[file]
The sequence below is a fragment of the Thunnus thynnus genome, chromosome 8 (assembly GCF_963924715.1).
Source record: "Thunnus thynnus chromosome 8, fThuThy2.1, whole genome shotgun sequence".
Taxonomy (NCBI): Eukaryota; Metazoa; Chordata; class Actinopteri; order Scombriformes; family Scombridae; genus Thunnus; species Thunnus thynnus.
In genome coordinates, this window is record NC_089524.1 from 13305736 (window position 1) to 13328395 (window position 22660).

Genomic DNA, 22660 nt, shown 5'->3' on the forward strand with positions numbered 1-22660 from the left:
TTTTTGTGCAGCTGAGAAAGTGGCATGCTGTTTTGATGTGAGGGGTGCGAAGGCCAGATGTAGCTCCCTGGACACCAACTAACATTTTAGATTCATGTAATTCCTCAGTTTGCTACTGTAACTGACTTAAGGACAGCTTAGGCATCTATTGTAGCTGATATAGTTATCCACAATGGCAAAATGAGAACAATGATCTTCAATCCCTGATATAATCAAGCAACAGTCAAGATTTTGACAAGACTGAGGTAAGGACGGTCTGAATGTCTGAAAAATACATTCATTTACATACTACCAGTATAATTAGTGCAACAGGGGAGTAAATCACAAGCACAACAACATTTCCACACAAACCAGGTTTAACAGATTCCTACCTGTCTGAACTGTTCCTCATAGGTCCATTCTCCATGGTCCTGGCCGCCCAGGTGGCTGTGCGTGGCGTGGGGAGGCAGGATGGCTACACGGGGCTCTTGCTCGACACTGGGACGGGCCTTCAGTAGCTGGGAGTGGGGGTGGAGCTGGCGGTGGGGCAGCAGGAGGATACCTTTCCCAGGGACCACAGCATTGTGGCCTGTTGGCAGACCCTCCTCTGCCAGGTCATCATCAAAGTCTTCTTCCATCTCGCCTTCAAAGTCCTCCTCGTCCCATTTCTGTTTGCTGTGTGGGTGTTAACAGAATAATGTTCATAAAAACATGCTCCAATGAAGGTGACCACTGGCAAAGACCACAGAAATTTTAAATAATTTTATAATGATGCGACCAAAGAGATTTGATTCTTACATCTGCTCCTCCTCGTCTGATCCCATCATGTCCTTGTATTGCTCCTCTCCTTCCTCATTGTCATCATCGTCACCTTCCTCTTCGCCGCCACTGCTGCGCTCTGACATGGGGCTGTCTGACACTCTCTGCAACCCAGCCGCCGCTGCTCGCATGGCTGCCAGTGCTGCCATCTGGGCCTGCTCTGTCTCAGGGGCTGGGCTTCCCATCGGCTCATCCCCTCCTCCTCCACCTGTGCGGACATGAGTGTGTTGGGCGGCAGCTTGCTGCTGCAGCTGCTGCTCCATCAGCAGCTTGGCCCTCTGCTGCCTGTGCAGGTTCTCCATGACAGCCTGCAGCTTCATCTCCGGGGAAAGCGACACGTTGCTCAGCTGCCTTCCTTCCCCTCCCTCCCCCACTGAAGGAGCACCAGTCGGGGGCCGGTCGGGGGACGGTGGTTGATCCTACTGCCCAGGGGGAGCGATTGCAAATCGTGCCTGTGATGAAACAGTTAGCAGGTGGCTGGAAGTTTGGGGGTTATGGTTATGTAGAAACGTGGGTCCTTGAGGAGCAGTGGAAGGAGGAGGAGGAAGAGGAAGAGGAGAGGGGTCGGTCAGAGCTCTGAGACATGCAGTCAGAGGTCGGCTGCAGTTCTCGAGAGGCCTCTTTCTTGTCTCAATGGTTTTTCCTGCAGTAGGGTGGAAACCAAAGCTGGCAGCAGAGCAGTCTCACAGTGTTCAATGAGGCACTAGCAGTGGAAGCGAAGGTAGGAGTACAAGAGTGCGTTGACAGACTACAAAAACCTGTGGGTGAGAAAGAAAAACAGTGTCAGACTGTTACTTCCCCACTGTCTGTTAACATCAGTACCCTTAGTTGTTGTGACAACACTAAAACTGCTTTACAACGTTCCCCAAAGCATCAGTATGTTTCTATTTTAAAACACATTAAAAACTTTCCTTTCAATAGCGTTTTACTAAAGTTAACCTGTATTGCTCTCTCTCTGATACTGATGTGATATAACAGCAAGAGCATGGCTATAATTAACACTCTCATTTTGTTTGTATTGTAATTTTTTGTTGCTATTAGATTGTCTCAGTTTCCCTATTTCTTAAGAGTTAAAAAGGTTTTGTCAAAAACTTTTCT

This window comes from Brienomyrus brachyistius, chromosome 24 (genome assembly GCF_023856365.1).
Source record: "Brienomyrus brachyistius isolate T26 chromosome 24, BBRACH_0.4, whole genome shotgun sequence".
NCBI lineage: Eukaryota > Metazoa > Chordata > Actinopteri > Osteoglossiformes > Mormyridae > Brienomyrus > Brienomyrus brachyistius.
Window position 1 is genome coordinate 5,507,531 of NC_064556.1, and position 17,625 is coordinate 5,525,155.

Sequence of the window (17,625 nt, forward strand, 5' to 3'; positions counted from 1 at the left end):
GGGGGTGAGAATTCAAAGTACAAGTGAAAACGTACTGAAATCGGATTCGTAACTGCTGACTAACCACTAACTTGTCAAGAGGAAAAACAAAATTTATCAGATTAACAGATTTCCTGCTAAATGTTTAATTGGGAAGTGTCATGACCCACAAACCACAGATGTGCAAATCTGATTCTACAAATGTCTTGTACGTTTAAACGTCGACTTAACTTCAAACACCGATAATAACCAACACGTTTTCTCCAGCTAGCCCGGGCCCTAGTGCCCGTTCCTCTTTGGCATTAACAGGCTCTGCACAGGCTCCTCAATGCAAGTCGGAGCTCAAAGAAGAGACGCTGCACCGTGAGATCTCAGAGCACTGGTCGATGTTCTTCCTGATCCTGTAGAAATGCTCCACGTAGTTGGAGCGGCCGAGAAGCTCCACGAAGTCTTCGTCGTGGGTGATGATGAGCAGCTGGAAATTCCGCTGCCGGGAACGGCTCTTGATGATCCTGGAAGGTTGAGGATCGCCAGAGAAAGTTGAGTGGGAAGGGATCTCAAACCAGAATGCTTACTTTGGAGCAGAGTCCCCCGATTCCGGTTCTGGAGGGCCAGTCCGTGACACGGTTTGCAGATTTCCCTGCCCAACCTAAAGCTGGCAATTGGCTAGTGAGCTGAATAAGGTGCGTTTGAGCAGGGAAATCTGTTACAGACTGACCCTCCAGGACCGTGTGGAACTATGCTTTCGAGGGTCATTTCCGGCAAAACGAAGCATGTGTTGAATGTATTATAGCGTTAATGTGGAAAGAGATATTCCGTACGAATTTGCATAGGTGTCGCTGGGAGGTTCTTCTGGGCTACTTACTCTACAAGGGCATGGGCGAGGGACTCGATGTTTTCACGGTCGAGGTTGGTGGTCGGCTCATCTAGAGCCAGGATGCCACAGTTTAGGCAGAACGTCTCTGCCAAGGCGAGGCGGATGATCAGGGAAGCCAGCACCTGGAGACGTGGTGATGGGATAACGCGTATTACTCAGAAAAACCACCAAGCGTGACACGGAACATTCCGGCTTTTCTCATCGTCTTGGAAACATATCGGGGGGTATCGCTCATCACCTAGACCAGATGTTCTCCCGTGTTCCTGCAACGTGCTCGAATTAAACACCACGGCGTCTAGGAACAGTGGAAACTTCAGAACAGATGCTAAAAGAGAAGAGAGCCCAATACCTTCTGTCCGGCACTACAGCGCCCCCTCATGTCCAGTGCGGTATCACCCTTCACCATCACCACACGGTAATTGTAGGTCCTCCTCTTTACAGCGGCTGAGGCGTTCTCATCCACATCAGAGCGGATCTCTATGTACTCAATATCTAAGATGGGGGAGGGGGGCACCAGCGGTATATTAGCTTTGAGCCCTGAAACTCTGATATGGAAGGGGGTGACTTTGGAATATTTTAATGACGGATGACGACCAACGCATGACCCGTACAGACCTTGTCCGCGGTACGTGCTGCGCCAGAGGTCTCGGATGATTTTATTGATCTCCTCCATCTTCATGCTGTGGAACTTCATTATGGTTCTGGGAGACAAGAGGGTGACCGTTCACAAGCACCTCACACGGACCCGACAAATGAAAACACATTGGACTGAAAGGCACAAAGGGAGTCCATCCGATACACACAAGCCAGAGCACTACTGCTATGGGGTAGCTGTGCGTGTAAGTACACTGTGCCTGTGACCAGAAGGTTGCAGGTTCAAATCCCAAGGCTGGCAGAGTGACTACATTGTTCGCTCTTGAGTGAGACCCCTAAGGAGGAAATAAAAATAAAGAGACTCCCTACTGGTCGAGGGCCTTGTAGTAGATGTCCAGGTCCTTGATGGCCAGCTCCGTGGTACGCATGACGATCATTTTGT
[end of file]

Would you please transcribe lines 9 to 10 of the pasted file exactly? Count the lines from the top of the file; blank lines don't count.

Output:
NCBI lineage: Eukaryota > Metazoa > Chordata > Actinopteri > Osteoglossiformes > Mormyridae > Brienomyrus > Brienomyrus brachyistius.
Window position 1 is genome coordinate 5,507,531 of NC_064556.1, and position 17,625 is coordinate 5,525,155.